Complications of APS-1 can affect the bones, joints, skin, and nails, the gonads (ovaries and testicles), the eyes, the thyroid, and several internal organs (kidneys, liver, lungs and the spleen). Anemia may also be present due to a lack of production of the red blood cells.Type 1 diabetes also occurs in some patients with this condition. APS-1 is progressive, with symptoms appearing at different time intervals (chronic mucocutaneous candidiasis and hypoparathyroidism classically appear early in childhood, whereas adrenal insufficiency usually start in the second decade of life). Diagnosis is suspected when there are at least two of these features, specially in young people.  APS-1 is caused by variations (mutations) in the AIREgene. Inheritance is autosomal recessive. Treatment may includehormone-replacement, and medication for candidiasis, as well as specific treatment of any complications. Patients with APS-1 are best followed by an endocrinologist and other specialists.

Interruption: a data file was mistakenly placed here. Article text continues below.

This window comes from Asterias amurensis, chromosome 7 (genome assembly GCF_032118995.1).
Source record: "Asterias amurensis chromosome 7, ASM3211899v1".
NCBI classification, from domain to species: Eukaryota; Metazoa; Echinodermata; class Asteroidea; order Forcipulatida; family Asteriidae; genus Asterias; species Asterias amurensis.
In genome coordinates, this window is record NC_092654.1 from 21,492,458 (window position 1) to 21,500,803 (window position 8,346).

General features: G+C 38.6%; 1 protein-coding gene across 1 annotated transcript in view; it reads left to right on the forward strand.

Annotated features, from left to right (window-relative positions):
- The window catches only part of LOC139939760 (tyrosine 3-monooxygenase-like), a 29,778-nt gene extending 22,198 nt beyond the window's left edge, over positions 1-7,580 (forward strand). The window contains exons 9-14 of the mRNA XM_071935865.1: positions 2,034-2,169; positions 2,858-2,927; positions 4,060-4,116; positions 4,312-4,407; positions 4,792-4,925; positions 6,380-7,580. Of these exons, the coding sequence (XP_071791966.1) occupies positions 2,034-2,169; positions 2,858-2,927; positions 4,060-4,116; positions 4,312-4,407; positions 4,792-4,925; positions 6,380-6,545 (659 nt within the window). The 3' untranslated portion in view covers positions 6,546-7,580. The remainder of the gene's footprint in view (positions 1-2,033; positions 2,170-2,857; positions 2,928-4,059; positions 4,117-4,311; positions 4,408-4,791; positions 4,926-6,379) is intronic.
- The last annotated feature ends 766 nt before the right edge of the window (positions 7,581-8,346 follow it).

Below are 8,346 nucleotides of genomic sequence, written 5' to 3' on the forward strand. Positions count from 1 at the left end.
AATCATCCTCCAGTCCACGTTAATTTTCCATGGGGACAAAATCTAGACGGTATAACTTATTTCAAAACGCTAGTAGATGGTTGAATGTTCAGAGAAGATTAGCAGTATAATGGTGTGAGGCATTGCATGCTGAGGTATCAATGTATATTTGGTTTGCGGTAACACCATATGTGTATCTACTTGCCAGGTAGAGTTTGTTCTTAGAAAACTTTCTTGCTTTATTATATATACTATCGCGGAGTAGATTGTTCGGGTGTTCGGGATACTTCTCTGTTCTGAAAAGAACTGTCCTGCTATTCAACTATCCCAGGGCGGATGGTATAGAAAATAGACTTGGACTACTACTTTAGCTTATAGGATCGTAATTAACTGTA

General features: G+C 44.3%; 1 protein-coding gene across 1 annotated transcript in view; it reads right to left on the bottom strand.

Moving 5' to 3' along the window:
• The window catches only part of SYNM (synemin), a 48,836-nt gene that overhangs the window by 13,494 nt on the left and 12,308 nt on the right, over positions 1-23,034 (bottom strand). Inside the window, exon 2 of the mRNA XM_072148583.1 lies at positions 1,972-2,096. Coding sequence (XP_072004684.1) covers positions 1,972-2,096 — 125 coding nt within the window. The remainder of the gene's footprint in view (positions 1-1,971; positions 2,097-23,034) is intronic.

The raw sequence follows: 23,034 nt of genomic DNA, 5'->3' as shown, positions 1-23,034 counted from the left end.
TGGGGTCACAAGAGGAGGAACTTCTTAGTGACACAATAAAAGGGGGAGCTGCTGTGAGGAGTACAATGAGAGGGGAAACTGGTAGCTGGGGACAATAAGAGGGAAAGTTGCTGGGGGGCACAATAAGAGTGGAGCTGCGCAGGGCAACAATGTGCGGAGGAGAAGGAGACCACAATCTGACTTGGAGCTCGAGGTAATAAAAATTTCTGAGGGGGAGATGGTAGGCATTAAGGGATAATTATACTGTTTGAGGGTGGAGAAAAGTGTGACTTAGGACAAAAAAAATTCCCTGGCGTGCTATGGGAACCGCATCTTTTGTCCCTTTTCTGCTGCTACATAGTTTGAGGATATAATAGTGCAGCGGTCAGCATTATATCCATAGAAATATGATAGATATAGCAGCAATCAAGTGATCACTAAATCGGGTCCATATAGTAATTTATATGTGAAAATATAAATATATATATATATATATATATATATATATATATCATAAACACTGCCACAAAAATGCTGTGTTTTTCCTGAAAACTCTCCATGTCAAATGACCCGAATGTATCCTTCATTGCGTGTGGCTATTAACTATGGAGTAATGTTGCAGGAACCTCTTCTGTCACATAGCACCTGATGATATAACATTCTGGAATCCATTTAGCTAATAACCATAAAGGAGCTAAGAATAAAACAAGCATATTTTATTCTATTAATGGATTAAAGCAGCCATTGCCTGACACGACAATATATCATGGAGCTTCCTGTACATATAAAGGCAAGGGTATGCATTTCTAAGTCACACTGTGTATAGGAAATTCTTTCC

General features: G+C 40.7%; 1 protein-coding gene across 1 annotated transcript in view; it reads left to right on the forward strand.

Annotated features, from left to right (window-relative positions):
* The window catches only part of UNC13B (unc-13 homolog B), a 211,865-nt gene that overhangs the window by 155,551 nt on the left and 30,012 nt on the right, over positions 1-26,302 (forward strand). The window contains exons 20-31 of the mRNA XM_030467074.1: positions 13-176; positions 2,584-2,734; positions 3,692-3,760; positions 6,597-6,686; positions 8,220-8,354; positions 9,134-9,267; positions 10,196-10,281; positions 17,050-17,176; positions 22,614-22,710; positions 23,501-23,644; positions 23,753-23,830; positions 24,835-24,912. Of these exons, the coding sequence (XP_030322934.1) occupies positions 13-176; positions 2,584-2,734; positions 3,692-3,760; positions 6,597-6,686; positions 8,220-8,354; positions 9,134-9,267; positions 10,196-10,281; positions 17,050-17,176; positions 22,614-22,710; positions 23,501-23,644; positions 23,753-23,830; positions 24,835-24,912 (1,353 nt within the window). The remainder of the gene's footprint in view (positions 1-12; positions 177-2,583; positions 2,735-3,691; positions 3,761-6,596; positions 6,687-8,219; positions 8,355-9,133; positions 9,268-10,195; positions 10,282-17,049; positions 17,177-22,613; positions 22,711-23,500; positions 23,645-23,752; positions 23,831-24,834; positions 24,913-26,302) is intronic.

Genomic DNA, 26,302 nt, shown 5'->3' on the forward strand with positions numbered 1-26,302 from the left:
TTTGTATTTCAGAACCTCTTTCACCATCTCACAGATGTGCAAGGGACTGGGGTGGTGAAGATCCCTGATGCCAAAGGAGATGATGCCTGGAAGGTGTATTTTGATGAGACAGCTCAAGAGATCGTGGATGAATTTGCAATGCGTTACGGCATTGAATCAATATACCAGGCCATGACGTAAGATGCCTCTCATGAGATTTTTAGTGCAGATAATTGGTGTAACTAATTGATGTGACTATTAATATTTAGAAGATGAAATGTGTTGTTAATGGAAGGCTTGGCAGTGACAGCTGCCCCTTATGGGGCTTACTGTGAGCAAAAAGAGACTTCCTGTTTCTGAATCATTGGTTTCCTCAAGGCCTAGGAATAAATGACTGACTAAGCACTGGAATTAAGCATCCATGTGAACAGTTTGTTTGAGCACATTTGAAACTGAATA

How rare is autoimmune polyglandular syndrome type 1?
Autoimmune polyglandular syndrome type 1 is thought to be a rare condition, with about 500 cases reported worldwide. This condition occurs more frequently in certain populations, including Iranian Jews, Sardinians, and Finns.
Last updated: 12/28/2015
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Sanford E, Watkins K, Nahas S & cols. Rapid whole genome sequencing identifies a novel AIRE variant associated with Autoimmune Polyendocrine Syndrome Type 1. Cold Spring Harb Mol Case Stud. February 1, 2018; https://www.ncbi.nlm.nih.gov/pubmed/29437776.